I received a copy of this book from the publisher via NetGalley in exchange for my honest review. This did not affect my opinion of the book in any way.
Series: Regency Faerie Tales #1
Published: June 2022
It’s difficult to find a husband in Regency England when you’re a young lady with only half a soul.
Ever since she was cursed by a faerie, Theodora Ettings has had no sense of fear or embarrassment – a condition which makes her prone to accidental scandal. Dora hopes to be a quiet, sensible wallflower during the London Season – but when the strange, handsome and utterly uncouth Lord Sorcier discovers her condition, she is instead drawn into dangerous and peculiar faerie affairs.
If Dora’s reputation can survive both her curse and her sudden connection with the least-liked man in all of high society, then she may yet reclaim her normal place in the world. . . but the longer Dora spends with Elias Wilder, the more she begins to suspect that one may indeed fall in love, even with only half a soul.
Bridgerton meets Howl’s Moving Castle in this enchanting historical fantasy, where the only thing more meddlesome than faeries is a marriage-minded mother.
Half a Soul was the comfort read I didn’t know I needed. Reading this book was absolutely delightful and I enjoyed every moment of it, finding myself wanting to pick it up multiple times during the day and reading well into the night. And as the last page turned, that warm and fuzzy feeling lingered for quite a while.
The Regency atmosphere of London ball season suited this very well, and I loved seeing it through the eyes of our main character, Dora. Following a meeting with a faerie lord as a child, Dora lost half her soul and with it the ability to experience feelings. I found Dora to be really endearing as a character, and I loved that she tried to adapt to various situations by emulating other people’s reactions and feelings while slowly realising that maybe not all her feelings were compromised. I also really enjoyed her arc, and especially her move from a painful, excluding “otherness” to a more wholesome and peaceful uniqueness and self-acceptance, surrounding herself with people who love, care for and respect her.
This is a Regency faerie tale romance, and so I would be remiss if I didn’t mention the romance part fairly early on in this post. I LOVED it. Elias and Dora gave me definite Pride and Prejudice vibes, especially in the beginning, and their banter was always witty and absolutely spot on. The build-up in their relationship was beautifully set up, and there were a couple of scenes that had me literally squealing in joy. I also really enjoyed the relationship between the two main characters and some of the side characters, and the fierceness of their love for one another as friends/family members even while calling each other out on problematic behaviour.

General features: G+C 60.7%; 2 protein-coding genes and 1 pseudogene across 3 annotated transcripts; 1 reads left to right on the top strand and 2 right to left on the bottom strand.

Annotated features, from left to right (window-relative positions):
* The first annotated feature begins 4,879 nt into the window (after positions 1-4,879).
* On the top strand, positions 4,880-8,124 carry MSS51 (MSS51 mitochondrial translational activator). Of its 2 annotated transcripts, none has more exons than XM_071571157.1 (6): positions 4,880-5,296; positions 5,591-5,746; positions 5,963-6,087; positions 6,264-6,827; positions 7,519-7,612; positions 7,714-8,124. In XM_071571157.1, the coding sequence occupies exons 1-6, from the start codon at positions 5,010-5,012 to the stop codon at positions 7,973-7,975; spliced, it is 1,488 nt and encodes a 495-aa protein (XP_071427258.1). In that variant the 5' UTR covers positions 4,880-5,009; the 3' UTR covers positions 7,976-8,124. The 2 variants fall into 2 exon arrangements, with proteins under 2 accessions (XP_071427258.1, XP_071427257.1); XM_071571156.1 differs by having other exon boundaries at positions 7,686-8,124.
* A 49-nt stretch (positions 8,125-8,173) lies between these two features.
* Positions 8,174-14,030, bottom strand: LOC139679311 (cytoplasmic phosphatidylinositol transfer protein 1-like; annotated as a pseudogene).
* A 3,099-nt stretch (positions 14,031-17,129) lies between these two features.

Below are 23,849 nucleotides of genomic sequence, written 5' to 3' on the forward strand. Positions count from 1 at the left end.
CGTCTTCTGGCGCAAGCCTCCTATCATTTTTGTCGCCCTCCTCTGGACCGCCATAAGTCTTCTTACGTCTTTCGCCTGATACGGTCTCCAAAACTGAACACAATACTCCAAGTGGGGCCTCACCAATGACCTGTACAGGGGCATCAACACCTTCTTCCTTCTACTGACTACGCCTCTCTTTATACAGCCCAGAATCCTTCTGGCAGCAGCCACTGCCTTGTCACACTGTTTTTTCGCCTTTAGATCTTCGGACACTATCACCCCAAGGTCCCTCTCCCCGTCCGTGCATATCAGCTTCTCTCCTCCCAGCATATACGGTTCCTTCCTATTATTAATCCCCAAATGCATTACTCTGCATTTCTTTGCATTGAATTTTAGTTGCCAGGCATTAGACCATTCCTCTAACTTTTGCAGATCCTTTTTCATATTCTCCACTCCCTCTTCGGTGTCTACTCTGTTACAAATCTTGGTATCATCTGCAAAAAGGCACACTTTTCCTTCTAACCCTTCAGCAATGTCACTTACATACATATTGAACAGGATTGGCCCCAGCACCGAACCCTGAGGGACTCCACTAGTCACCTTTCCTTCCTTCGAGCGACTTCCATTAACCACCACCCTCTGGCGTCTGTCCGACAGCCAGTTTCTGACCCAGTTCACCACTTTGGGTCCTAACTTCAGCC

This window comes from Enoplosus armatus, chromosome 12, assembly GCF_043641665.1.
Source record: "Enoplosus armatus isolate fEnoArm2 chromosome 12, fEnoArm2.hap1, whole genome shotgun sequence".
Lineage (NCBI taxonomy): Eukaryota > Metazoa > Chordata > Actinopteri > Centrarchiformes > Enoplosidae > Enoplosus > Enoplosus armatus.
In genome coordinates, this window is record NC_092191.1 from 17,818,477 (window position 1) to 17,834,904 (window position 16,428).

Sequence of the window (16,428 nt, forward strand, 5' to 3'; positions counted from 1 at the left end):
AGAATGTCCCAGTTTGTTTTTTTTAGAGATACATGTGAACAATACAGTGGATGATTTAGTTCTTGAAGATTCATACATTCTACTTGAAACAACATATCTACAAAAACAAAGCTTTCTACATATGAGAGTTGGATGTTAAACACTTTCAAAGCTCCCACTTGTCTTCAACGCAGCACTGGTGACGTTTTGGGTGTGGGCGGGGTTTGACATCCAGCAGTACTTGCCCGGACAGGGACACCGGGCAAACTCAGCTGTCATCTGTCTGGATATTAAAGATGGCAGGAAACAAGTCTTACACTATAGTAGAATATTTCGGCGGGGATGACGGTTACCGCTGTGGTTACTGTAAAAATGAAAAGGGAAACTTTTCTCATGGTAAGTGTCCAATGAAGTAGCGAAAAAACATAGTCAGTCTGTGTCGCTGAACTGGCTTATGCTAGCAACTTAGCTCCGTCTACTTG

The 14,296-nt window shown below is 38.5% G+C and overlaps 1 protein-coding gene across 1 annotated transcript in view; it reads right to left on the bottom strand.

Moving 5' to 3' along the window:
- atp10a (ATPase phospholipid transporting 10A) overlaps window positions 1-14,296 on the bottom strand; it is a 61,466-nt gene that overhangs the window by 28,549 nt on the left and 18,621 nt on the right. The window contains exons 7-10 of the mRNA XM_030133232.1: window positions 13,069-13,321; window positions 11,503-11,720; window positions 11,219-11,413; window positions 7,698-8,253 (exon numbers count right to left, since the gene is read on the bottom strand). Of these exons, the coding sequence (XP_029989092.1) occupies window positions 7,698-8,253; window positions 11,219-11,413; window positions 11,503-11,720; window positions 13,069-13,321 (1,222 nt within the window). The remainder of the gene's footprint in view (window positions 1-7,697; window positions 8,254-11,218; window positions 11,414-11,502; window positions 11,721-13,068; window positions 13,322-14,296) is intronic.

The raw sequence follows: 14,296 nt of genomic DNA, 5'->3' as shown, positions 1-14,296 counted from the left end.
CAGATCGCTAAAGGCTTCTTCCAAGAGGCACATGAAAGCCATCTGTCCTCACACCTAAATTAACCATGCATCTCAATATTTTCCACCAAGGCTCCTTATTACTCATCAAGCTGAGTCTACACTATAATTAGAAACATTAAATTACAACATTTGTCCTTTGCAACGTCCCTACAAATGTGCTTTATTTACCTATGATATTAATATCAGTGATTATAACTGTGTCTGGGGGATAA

One element of this book I particularly enjoyed was the mystery surrounding the inexplicable sleeping plague hitting children in various London workhouses. Although the solution to this was, in the end, maybe a tad too simplistic, I really enjoyed how this was used as a way to introduce some (sadly) still current themes. Characters shared some deep reflections on socio-economic inequality and privilege which I really appreciated.
“There is such a thing as evil in this world,” Elias told her quietly. “It does not help to look away from it. It does not even help necessarily to look at it. […] But sometimes, when you cannot force the world to come to its senses, you must settle only for wiping away some of the small evils in front of you.”Quote taken from the e-arc version, might be different in the final version.
The class critique was maybe used a little conveniently at times, and certainly lacked some depth upon closer scrutiny, but it worked well in the context of a feel-good romance fantasy novel. The same goes for the more satirical/farcical episodes in the latter part of the book: I had a nice giggle out of them (which I greatly needed), but don’t go in expecting a treatise on equality and virtue.
Similarly, most of the characters lack depth and it is entirely possible that several plot points would not really hold up on a focused re-read, but I had such a great time with this book that this time I’m going to rate it (almost) entirely based on the way it made me feel rather than on a logical, rational analysis.
Highly recommended to anyone looking for an easy, fluffy, romantic read – especially if you ever thought you’d like Bridgerton to have magic!
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